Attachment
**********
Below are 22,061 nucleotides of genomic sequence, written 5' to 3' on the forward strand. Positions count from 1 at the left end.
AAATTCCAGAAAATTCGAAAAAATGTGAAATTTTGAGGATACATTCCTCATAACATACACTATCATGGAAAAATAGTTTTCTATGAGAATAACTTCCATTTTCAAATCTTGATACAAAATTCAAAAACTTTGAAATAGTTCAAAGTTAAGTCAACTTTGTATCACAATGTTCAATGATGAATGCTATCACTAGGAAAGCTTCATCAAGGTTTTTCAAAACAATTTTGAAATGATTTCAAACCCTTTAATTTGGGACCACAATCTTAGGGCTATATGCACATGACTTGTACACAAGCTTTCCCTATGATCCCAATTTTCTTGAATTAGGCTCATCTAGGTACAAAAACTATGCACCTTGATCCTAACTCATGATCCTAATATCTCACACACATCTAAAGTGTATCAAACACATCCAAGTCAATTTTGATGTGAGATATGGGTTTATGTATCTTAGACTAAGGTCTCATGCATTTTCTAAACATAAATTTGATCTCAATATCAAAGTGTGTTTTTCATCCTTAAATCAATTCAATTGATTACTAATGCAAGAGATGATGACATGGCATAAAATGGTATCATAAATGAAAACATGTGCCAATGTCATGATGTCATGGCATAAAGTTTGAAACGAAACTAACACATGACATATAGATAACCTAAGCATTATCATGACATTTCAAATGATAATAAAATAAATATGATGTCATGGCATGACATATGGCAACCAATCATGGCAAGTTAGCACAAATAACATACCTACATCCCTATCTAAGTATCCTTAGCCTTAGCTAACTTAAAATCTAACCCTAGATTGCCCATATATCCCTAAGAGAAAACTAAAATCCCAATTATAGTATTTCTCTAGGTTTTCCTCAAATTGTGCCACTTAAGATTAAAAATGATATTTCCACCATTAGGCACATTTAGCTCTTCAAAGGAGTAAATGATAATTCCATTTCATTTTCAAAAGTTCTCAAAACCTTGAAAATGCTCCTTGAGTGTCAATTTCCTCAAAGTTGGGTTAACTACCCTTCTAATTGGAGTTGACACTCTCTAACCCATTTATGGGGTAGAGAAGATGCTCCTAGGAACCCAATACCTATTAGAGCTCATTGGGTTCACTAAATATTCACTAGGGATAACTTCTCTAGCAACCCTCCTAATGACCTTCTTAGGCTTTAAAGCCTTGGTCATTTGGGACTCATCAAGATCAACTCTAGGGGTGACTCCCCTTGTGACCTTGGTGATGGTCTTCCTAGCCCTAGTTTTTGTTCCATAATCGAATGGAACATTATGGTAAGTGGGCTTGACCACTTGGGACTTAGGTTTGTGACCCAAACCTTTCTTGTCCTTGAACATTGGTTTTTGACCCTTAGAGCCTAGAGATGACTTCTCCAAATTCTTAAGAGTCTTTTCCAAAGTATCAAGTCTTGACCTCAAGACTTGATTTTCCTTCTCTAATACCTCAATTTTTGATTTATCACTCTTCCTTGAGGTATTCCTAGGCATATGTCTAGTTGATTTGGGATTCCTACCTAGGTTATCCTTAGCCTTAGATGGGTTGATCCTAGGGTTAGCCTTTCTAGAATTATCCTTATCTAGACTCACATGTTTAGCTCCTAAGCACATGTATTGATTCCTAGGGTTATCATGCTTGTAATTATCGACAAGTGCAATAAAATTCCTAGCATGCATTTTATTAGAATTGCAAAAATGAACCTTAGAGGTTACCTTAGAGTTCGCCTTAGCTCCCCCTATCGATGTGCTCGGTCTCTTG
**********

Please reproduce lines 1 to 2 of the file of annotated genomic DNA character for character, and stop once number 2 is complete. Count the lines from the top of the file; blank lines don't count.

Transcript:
Below are 22,061 nucleotides of genomic sequence, written 5' to 3' on the forward strand. Positions count from 1 at the left end.
AAATTCCAGAAAATTCGAAAAAATGTGAAATTTTGAGGATACATTCCTCATAACATACACTATCATGGAAAAATAGTTTTCTATGAGAATAACTTCCATTTTCAAATCTTGATACAAAATTCAAAAACTTTGAAATAGTTCAAAGTTAAGTCAACTTTGTATCACAATGTTCAATGATGAATGCTATCACTAGGAAAGCTTCATCAAGGTTTTTCAAAACAATTTTGAAATGATTTCAAACCCTTTAATTTGGGACCACAATCTTAGGGCTATATGCACATGACTTGTACACAAGCTTTCCCTATGATCCCAATTTTCTTGAATTAGGCTCATCTAGGTACAAAAACTATGCACCTTGATCCTAACTCATGATCCTAATATCTCACACACATCTAAAGTGTATCAAACACATCCAAGTCAATTTTGATGTGAGATATGGGTTTATGTATCTTAGACTAAGGTCTCATGCATTTTCTAAACATAAATTTGATCTCAATATCAAAGTGTGTTTTTCATCCTTAAATCAATTCAATTGATTACTAATGCAAGAGATGATGACATGGCATAAAATGGTATCATAAATGAAAACATGTGCCAATGTCATGATGTCATGGCATAAAGTTTGAAACGAAACTAACACATGACATATAGATAACCTAAGCATTATCATGACATTTCAAATGATAATAAAATAAATATGATGTCATGGCATGACATATGGCAACCAATCATGGCAAGTTAGCACAAATAACATACCTACATCCCTATCTAAGTATCCTTAGCCTTAGCTAACTTAAAATCTAACCCTAGATTGCCCATATATCCCTAAGAGAAAACTAAAATCCCAATTATAGTATTTCTCTAGGTTTTCCTCAAATTGTGCCACTTAAGATTAAAAATGATATTTCCACCATTAGGCACATTTAGCTCTTCAAAGGAGTAAATGATAATTCCATTTCATTTTCAAAAGTTCTCAAAACCTTGAAAATGCTCCTTGAGTGTCAATTTCCTCAAAGTTGGGTTAACTACCCTTCTAATTGGAGTTGACACTCTCTAACCCATTTATGGGGTAGAGAAGATGCTCCTAGGAACCCAATACCTATTAGAGCTCATTGGGTTCACTAAATATTCACTAGGGATAACTTCTCTAGCAACCCTCCTAATGACCTTCTTAGGCTTTAAAGCCTTGGTCATTTGGGACTCATCAAGATCAACTCTAGGGGTGACTCCCCTTGTGACCTTGGTGATGGTCTTCCTAGCCCTAGTTTTTGTTCCATAATCGAATGGAACATTATGGTAAGTGGGCTTGACCACTTGGGACTTAGGTTTGTGACCCAAACCTTTCTTGTCCTTGAACATTGGTTTTTGACCCTTAGAGCCTAGAGATGACTTCTCCAAATTCTTAAGAGTCTTTTCCAAAGTATCAAGTCTTGACCTCAAGACTTGATTTTCCTTCTCTAATACCTCAATTTTTGATTTATCACTCTTCCTTGAGGTATTCCTAGGCATATGTCTAGTTGATTTGGGATTCCTACCTAGGTTATCCTTAGCCTTAGATGGGTTGATCCTAGGGTTAGCCTTTCTAGAATTATCCTTATCTAGACTCACATGTTTAGCTCCTAAGCACATGTATTGATTCCTAGGGTTATCATGCTTGTAATTATCGACAAGTGCAATAAAATTCCTAGCATGCATTTTATTAGAATTGCAAAAATGAACCTTAGAGGTTACCTTAGAGTTCGCCTTAGCTCCCCCTATCGATGTGCTCGGTCTCTTG